Deepcut inquest: Pte Sean Benton was 'down in the dumps'
A young Army recruit was "down in the dumps" the night he was found dead at Deepcut barracks in Surrey, a fellow recruit has told an inquest.
Pte Sean Benton, 20, of Hastings, was the first of four recruits to die at the barracks between 1995 and 2002. He had five bullet wounds to his chest.
April Baines said she had spoken to Pte Benton as they were both going on guard duty in June 1995.
She told the inquest he had told her he was "fed up".
"Private Benton was being picked on quite severely," she said.
She agreed this might have been the reason he shot himself, although she said the rifle "was a bit big to shoot himself."
Former soldier Anthony Thompson, who trained with Pte Benton, said in the weeks leading up to his death the young recruit was a "changed man".
"He'd lost a considerable amount of weight and he was very nervous," he told the inquest.
"He had a nervous tick and stutter. He looked very unwell."
Mr Thompson also told the hearing he had tried to block out memories of Deepcut since leaving the army.
He said Pte Benton had been picked on by instructors, and described a "culture of abusing trainees" at the barracks.
"Deepcut was a very oppressive place. There was a lot of fear," he said. "We ended up hiding in cupboards to stay away from the NCOs."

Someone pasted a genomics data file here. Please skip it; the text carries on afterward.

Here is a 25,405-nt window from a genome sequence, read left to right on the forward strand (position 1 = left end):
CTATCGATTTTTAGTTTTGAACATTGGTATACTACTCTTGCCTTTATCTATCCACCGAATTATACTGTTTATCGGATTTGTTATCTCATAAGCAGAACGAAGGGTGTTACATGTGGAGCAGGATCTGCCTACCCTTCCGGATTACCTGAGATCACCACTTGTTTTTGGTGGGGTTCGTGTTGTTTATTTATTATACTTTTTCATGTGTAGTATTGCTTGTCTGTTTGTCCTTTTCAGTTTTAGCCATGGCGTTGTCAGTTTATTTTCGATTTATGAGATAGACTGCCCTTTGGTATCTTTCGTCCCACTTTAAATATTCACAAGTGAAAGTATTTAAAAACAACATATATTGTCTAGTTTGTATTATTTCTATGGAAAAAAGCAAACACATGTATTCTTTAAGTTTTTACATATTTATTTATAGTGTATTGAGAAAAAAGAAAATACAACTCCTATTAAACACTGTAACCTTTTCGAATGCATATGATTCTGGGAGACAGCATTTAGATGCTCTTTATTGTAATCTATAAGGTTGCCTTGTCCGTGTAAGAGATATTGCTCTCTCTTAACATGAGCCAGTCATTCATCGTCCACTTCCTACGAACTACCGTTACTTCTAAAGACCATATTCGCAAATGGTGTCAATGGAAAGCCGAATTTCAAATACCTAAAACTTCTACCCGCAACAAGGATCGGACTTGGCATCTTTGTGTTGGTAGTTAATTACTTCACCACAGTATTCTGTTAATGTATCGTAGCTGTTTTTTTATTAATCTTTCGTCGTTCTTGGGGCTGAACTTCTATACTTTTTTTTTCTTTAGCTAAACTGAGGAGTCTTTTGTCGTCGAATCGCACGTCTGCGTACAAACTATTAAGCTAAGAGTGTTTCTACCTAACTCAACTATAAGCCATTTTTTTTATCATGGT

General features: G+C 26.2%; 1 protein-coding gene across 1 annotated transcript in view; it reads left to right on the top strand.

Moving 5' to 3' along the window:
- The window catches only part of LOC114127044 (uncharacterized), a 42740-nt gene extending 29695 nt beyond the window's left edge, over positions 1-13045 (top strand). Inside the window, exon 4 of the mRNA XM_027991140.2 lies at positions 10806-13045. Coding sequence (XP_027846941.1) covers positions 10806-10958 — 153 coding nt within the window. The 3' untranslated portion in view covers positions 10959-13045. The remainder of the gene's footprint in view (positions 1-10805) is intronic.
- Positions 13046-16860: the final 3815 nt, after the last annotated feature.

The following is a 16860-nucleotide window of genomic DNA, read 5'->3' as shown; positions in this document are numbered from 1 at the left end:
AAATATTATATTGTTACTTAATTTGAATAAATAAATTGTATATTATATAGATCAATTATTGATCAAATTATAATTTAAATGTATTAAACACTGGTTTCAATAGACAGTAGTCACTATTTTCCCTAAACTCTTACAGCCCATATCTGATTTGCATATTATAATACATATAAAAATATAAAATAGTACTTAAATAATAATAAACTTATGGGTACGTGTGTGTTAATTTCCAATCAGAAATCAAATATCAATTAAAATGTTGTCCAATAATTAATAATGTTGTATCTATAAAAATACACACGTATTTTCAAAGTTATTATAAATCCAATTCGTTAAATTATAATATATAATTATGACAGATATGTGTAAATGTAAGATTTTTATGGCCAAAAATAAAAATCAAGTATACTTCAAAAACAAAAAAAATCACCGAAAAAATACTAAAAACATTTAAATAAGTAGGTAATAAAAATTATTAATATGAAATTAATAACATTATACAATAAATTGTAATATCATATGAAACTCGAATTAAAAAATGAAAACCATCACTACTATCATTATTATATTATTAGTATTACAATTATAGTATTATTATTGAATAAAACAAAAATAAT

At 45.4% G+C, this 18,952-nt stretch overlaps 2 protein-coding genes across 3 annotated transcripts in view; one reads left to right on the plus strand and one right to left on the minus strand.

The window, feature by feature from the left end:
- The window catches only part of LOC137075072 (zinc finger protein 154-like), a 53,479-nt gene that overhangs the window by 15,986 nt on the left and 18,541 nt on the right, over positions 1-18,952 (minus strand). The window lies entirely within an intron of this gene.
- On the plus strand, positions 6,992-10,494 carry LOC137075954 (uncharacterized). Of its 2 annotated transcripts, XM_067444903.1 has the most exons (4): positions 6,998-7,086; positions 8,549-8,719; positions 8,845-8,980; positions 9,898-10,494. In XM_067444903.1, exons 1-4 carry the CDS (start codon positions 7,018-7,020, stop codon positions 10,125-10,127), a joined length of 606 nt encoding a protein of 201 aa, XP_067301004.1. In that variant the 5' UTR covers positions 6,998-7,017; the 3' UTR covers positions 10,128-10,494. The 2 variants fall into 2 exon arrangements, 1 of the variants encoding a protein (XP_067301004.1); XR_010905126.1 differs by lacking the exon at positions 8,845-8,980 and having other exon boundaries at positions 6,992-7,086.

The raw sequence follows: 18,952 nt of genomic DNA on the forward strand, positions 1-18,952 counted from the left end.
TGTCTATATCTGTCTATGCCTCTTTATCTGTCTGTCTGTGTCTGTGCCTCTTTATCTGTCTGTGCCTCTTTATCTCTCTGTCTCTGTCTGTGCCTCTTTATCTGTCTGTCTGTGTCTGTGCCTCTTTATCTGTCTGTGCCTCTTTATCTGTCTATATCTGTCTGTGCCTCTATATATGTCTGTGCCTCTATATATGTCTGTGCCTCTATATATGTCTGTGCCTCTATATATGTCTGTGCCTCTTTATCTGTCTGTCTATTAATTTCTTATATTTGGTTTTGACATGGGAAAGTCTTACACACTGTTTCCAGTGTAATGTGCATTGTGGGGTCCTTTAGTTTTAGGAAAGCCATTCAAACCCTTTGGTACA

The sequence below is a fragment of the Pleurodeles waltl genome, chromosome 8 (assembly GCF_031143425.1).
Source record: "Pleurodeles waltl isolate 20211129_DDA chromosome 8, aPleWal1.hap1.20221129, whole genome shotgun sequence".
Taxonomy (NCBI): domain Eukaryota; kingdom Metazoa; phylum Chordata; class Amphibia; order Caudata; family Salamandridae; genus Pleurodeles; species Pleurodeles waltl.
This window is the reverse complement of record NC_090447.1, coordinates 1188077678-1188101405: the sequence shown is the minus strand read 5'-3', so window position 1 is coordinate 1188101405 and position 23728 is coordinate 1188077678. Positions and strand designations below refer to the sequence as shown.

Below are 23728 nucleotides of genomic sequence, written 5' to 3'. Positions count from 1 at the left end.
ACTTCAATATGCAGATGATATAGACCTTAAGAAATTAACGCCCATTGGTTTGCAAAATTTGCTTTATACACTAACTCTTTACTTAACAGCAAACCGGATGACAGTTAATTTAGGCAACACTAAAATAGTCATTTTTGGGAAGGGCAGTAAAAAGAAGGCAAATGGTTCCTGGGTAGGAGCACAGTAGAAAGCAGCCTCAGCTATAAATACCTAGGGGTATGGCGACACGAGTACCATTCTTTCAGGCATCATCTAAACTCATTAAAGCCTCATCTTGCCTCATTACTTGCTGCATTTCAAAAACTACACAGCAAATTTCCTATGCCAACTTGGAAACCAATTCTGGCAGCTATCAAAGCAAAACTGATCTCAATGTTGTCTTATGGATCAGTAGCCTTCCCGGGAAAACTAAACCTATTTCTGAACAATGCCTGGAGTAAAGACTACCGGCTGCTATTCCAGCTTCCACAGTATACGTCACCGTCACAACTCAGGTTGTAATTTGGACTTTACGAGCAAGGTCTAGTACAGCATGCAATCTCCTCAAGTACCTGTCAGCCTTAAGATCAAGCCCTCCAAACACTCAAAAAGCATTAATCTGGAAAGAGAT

Earlier the inquest in Woking heard from another recruit who arrived at Deepcut shortly afterwards.
WO2 Brian Holmes said: "It was quite aggressive. There just seemed to be shouting for no reason."
He said there were too many recruits for the number of instructors at the barracks.
"There was a lack of control, too many of us and not enough of them."
He said rumours were rife of a group of recruits who disguised themselves with gas masks and beat up those who did not fit in.
He told the inquest he had also been punched.
This is the second inquest into Pte Benton's death after his family campaigned for a full investigation amid allegations he suffered prolonged physical and psychological bullying at Deepcut.
An original inquest in 1995 recorded a suicide verdict.
Coroner Judge Peter Rook QC told the court the scope of the 1995 inquest had been "limited" and by engaging Article Two of the Human Rights Act, he had enabled a "broader" inquiry.
He said the inquest would look at factors including: who fired any shots when Pte Benton died; his state of mind; bullying and harassment at Deepcut; and any systemic shortcomings that may have contributed to his death.
The inquest, which is taking place at Woking Coroner's Court without a jury, continues.